The visit to the prime minister of Taliban-ruled Afghanistan is the highest-level foreign visit to Kabul since the group seized the capital last month.
Qatar's foreign minister has held talks with the prime minister of Taliban-ruled Afghanistan, in the highest-level foreign visit to Kabul since the group seized the capital last month.
Sheikh Mohammed bin Abdulrahman Al Thani on Sunday called upon the country's new rulers to "involve all Afghan parties in national reconciliation" when he met Prime Minister Mullah Muhammad Hasan Akhund, Qatar's Foreign Ministry said.
Qatar is considered one of the countries with the most influence over the Taliban and played a pivotal role in the massive US-led airlift of its own citizens, other Western nationals and Afghans who helped Western countries.
The Qatari capital Doha also hosted the Taliban's political office, which oversaw the negotiations with the United States that eventually led to the withdrawal of US forces from Afghanistan.
Sheikh Mohammed and new premier Akhund also discussed "concerted efforts to combat terrorist organisations that threaten the stability of Afghanistan", ways to enhance peace in the country and the safe passage of people, according to the Qatar ministry.
Sheikh Mohammed met the prime minister and a number of other senior ministers, a Taliban spokesperson said.
"The meeting focused on bilateral relations, humanitarian assistance, economic development and interaction with the world," according to the Taliban.
Sunday's meeting in the presidential palace was attended by a number of other Afghan ministers including Deputy Prime Minister Abdul Salam Hanafi, Foreign Minister Amir Khan Muttaqi, Defence Minister Yaqoob Mujahid, Interior Minister Sirajuddin Haqqani and intelligence chief Abdul Haq Wasiq.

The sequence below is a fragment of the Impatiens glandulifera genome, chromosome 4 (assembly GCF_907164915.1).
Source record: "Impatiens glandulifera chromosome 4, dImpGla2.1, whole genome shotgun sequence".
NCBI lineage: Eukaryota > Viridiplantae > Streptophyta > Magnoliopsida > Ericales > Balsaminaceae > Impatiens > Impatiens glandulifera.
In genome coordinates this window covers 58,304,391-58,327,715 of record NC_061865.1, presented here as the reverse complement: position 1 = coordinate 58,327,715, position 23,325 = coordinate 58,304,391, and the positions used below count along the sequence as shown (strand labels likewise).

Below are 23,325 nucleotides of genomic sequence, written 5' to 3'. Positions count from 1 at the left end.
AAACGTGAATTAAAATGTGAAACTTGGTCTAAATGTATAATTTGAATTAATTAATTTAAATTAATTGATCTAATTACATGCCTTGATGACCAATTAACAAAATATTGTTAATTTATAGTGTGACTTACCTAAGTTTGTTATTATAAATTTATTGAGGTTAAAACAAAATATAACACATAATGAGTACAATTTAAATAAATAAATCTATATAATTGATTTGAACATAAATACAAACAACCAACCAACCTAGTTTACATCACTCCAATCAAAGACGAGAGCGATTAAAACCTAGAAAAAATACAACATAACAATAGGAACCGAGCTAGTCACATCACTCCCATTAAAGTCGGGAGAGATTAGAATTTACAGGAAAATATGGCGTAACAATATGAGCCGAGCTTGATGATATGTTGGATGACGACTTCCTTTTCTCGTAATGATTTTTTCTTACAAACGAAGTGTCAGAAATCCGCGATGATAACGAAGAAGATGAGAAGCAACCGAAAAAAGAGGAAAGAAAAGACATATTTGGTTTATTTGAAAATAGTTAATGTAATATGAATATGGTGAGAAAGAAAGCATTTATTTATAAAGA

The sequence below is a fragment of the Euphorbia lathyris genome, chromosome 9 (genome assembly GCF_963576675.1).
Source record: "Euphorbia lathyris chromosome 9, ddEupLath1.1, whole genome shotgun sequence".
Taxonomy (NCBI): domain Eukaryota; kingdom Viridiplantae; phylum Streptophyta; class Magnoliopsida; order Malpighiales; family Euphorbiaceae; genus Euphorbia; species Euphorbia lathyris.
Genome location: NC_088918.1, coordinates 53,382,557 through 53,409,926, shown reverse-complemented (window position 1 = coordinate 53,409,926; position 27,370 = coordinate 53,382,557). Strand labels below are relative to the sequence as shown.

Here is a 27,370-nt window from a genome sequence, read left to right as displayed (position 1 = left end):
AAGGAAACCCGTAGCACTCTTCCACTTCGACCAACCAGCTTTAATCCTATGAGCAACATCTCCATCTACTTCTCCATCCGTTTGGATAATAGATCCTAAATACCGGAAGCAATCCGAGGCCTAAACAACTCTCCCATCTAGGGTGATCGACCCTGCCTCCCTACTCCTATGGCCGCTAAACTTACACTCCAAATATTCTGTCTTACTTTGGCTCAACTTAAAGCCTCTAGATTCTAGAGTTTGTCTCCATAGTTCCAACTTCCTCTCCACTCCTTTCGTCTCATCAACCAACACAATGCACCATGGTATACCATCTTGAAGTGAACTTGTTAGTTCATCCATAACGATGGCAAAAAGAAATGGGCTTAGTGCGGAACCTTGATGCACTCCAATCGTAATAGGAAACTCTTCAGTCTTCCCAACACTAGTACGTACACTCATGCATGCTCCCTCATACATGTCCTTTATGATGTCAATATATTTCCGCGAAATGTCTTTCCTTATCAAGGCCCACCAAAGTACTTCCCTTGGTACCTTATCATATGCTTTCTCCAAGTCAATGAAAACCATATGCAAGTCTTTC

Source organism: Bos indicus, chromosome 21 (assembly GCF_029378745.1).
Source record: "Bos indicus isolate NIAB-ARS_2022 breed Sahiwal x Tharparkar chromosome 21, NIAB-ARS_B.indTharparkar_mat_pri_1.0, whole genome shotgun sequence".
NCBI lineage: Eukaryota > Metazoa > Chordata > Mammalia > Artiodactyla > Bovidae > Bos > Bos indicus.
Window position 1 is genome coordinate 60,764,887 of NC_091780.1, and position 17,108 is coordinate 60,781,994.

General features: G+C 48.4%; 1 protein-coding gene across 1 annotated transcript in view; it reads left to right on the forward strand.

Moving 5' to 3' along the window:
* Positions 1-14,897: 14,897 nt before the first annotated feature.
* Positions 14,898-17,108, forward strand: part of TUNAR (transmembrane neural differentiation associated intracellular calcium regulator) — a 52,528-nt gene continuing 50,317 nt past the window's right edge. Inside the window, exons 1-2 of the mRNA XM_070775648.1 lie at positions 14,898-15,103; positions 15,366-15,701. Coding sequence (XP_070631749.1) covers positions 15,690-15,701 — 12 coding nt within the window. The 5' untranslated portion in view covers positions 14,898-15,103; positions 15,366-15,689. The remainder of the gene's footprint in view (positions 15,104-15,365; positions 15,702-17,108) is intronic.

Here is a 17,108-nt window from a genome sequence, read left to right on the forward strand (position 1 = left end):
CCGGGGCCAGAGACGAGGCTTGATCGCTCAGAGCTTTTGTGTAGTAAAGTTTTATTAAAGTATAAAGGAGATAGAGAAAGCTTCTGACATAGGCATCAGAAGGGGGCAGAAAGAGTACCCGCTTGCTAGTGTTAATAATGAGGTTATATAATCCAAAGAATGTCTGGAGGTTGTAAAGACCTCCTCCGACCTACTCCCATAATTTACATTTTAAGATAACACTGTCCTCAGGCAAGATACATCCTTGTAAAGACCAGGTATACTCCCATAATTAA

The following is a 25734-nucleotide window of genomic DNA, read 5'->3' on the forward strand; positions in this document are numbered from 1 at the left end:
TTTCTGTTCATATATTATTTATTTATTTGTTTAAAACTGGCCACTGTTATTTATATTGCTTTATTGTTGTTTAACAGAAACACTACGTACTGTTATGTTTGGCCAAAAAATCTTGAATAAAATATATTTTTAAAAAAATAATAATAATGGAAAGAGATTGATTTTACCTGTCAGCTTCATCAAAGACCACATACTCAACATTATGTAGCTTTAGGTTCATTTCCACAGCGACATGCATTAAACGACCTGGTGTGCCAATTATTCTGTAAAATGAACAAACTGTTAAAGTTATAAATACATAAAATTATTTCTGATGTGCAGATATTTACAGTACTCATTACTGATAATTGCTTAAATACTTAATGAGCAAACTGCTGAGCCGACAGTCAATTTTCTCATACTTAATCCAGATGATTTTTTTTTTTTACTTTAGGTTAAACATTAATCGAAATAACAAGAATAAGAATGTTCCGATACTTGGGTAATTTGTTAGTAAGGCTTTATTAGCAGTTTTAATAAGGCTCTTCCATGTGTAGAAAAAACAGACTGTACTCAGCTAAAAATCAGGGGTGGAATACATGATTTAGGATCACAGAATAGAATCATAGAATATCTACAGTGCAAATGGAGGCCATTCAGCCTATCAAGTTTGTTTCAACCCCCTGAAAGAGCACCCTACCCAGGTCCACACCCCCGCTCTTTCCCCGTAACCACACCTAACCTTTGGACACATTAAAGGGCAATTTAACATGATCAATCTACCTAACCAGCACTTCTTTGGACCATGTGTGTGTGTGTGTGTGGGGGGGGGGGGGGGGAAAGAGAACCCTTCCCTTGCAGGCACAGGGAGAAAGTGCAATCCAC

The Taliban said the leadership of the Islamic Emirate, the term used by the group to describe the new order in Afghanistan, thanked the Qatar government for supporting the Afghan people.
The Doha agreement, signed by the United States and the Taliban, was a "landmark achievement, all sides should adhere to its implementation", the Taliban added.
Qatar's Sheikh Mohammed also met Abdullah Abdullah, a senior official in the previous Afghan government, and former Afghan President Hamid Karzai, the Foreign Ministry said.
Afghan pilots leaving Uzbekistan
Meanwhile, US-trained Afghan pilots and other personnel held in an Uzbek camp for about a month began leaving the country on Sunday, under a US deal that came despite Taliban demands for the return of the Afghans and their aircraft, according to Reuters.
The first group is at least initially heading to the United Arab Emirates, one of the pilots told Reuters, speaking on condition of anonymity.
It was not immediately clear what would happen to the 46 aircraft, including A-29 light attack planes and UH-60 Black Hawk helicopters, that the pilots flew to neighbouring Uzbekistan as ground forces collapsed and the Taliban swept to power.
Current and former US officials have told Reuters that the Taliban pressured Uzbekistan to hand over the aircraft and personnel.
The Taliban did not respond to a request for comment on the Uzbek situation. The group seized aircraft including helicopters and drones as Afghan forces melted away last month, and it has called for the return for the aircraft flown out of the country before its fighters seized power in Kabul.
At the Uzbek camp, near the city of Termez, pilots had described feeling like prisoners, with highly restricted movement, and insufficient food and medicine.
Hopes began to lift about a week ago when US officials arrived to carry out biometric screening of the Afghans - many of whom fled with just the clothes on their back.